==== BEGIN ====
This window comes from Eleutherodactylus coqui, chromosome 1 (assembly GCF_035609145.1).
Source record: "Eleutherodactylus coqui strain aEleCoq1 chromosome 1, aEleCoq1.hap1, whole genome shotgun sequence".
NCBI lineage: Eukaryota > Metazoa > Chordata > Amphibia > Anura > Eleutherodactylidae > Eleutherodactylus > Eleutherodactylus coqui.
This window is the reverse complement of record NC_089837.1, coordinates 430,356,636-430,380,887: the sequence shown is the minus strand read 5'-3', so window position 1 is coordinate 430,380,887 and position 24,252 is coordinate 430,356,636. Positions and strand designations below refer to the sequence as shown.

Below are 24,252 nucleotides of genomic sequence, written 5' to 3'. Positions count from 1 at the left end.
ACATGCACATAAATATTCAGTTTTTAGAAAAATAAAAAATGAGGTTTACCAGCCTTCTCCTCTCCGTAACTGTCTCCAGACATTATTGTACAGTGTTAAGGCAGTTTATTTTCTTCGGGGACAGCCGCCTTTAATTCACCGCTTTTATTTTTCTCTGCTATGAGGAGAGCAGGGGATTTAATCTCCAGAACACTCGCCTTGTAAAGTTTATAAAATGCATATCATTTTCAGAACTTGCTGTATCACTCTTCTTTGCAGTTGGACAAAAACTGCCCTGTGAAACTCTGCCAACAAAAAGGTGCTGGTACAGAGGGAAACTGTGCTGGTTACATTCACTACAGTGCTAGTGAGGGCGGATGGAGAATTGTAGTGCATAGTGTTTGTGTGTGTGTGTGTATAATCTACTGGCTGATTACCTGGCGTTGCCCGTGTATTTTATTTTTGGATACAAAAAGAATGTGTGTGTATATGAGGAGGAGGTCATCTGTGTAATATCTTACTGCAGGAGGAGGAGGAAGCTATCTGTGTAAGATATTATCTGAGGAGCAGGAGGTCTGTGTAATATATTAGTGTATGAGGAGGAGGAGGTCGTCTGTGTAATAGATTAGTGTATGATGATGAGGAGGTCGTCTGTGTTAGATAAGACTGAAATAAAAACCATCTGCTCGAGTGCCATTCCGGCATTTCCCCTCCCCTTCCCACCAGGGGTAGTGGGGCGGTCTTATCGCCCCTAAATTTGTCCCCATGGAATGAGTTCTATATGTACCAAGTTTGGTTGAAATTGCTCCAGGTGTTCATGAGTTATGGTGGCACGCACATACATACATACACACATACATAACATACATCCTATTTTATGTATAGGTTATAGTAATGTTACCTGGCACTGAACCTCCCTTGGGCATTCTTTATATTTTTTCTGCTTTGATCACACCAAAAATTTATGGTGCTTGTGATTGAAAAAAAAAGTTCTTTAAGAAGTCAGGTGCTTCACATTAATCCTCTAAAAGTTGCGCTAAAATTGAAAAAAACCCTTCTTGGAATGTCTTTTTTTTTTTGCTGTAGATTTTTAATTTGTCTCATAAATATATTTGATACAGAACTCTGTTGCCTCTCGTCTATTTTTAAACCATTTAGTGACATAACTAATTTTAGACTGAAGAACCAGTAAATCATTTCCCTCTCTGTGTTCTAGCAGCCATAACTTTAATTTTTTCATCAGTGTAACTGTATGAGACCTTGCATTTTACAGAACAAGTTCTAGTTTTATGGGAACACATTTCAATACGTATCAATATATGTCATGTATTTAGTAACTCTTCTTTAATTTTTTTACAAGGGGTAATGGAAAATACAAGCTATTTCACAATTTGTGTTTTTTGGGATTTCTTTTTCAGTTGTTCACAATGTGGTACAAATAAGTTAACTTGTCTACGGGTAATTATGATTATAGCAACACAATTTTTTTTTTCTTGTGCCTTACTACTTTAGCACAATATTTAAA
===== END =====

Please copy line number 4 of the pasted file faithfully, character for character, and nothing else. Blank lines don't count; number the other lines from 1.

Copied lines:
This window is the reverse complement of record NC_089837.1, coordinates 430,356,636-430,380,887: the sequence shown is the minus strand read 5'-3', so window position 1 is coordinate 430,380,887 and position 24,252 is coordinate 430,356,636. Positions and strand designations below refer to the sequence as shown.